T. Hänke, U. R. Singh, L. Cornils, S. Manna, A. Kamlapure, M. Bremholm, E. M. J. Hedegaard, B. B. Iversen, Ph. Hofmann, J. Hu, Z. Mao, J. Wiebe, and R. Wiesendanger,
Nature Communications 8, 13939 (2017), online publication from 06.01.2017.

Primary research funding:
We are particularly grateful for research funding by the European Research Council in the framework of the ERC Advanced Grant ASTONISH.

Additional information:
Prof. Dr. Roland Wiesendanger
University of Hamburg
Jungiusstr. 9A/11A
D-20355 Hamburg
Germany
E-Mail: wiesendanger@physnet.uni-hamburg.de
Phone.: +49- 40 - 4 28 38 - 52 44

Weitere Informationen:

http://www.nanoscience.de
http://www.nanoscience.de/astonish

Heiko Fuchs | idw - Informationsdienst Wissenschaft

More articles from Materials Sciences:

nachricht Contacting the molecular world through graphene nanoribbons
19.02.2018 | Elhuyar Fundazioa

nachricht When Proteins Shake Hands
19.02.2018 | Friedrich-Schiller-Universität Jena

All articles from Materials Sciences >>>

The most recent press releases about innovation >>>

Die letzten 5 Focus-News des innovations-reports im Überblick:

Im Focus: In best circles: First integrated circuit from self-assembled polymer

For the first time, a team of researchers at the Max-Planck Institute (MPI) for Polymer Research in Mainz, Germany, has succeeded in making an integrated circuit (IC) from just a monolayer of a semiconducting polymer via a bottom-up, self-assembly approach.

In the self-assembly process, the semiconducting polymer arranges itself into an ordered monolayer in a transistor. The transistors are binary switches used...

Im Focus: Demonstration of a single molecule piezoelectric effect

Breakthrough provides a new concept of the design of molecular motors, sensors and electricity generators at nanoscale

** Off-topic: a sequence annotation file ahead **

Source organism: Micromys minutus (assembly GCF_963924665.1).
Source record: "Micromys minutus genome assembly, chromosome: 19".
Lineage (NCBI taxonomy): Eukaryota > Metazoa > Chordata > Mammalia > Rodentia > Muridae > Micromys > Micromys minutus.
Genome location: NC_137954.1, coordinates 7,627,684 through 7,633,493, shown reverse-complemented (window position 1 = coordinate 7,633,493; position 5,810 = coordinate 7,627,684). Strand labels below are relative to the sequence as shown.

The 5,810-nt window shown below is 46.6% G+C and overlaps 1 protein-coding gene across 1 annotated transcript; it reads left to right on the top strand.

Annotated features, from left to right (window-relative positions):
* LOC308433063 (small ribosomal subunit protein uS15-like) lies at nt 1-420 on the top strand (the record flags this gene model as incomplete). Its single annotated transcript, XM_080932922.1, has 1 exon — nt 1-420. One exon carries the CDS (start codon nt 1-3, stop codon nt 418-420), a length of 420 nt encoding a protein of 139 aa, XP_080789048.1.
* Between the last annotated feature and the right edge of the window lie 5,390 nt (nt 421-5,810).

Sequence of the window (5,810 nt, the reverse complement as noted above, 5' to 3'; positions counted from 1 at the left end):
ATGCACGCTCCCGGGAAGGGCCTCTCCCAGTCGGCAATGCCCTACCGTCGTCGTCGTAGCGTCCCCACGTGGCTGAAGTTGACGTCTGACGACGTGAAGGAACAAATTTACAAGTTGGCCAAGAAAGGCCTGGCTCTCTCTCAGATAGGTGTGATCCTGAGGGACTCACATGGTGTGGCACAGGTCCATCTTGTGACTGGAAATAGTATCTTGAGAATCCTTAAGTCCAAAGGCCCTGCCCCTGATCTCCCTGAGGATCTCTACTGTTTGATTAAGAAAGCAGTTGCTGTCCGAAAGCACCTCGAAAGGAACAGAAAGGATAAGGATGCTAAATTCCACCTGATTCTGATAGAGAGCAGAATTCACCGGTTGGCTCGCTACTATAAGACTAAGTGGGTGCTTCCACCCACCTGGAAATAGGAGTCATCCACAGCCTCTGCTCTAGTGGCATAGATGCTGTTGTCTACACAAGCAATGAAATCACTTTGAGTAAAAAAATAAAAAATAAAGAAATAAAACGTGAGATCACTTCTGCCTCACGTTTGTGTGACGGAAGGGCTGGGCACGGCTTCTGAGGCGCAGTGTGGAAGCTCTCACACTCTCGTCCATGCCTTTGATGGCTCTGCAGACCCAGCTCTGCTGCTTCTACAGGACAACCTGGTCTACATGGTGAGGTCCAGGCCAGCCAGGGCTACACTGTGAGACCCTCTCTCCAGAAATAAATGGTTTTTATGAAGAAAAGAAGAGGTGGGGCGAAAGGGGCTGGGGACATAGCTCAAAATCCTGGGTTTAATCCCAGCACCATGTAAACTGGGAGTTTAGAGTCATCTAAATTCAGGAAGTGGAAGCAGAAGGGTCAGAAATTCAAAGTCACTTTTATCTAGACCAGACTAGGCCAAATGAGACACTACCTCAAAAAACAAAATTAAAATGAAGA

Researchers from the Institute of Organic Chemistry and Biochemistry of the CAS (IOCB Prague), Institute of Physics of the CAS (IP CAS) and Palacký University...

Im Focus: Hybrid optics bring color imaging using ultrathin metalenses into focus

For photographers and scientists, lenses are lifesavers. They reflect and refract light, making possible the imaging systems that drive discovery through the microscope and preserve history through cameras.

But today's glass-based lenses are bulky and resist miniaturization. Next-generation technologies, such as ultrathin cameras or tiny microscopes, require...

Im Focus: Stem cell divisions in the adult brain seen for the first time

Scientists from the University of Zurich have succeeded for the first time in tracking individual stem cells and their neuronal progeny over months within the intact adult brain. This study sheds light on how new neurons are produced throughout life.

The generation of new nerve cells was once thought to taper off at the end of embryonic development. However, recent research has shown that the adult brain...

Im Focus: Interference as a new method for cooling quantum devices

Theoretical physicists propose to use negative interference to control heat flow in quantum devices. Study published in Physical Review Letters

Quantum computer parts are sensitive and need to be cooled to very low temperatures. Their tiny size makes them particularly susceptible to a temperature...

All Focus news of the innovation-report >>>

Anzeige

Anzeige

VideoLinks
Industry & Economy
Event News

2nd International Conference on High Temperature Shape Memory Alloys (HTSMAs)

15.02.2018 | Event News

Aachen DC Grid Summit 2018

13.02.2018 | Event News

How Global Climate Policy Can Learn from the Energy Transition

12.02.2018 | Event News

 
Latest News

Contacting the molecular world through graphene nanoribbons

19.02.2018 | Materials Sciences

When Proteins Shake Hands

19.02.2018 | Materials Sciences

Cells communicate in a dynamic code

19.02.2018 | Life Sciences

VideoLinks
Science & Research
Overview of more VideoLinks >>>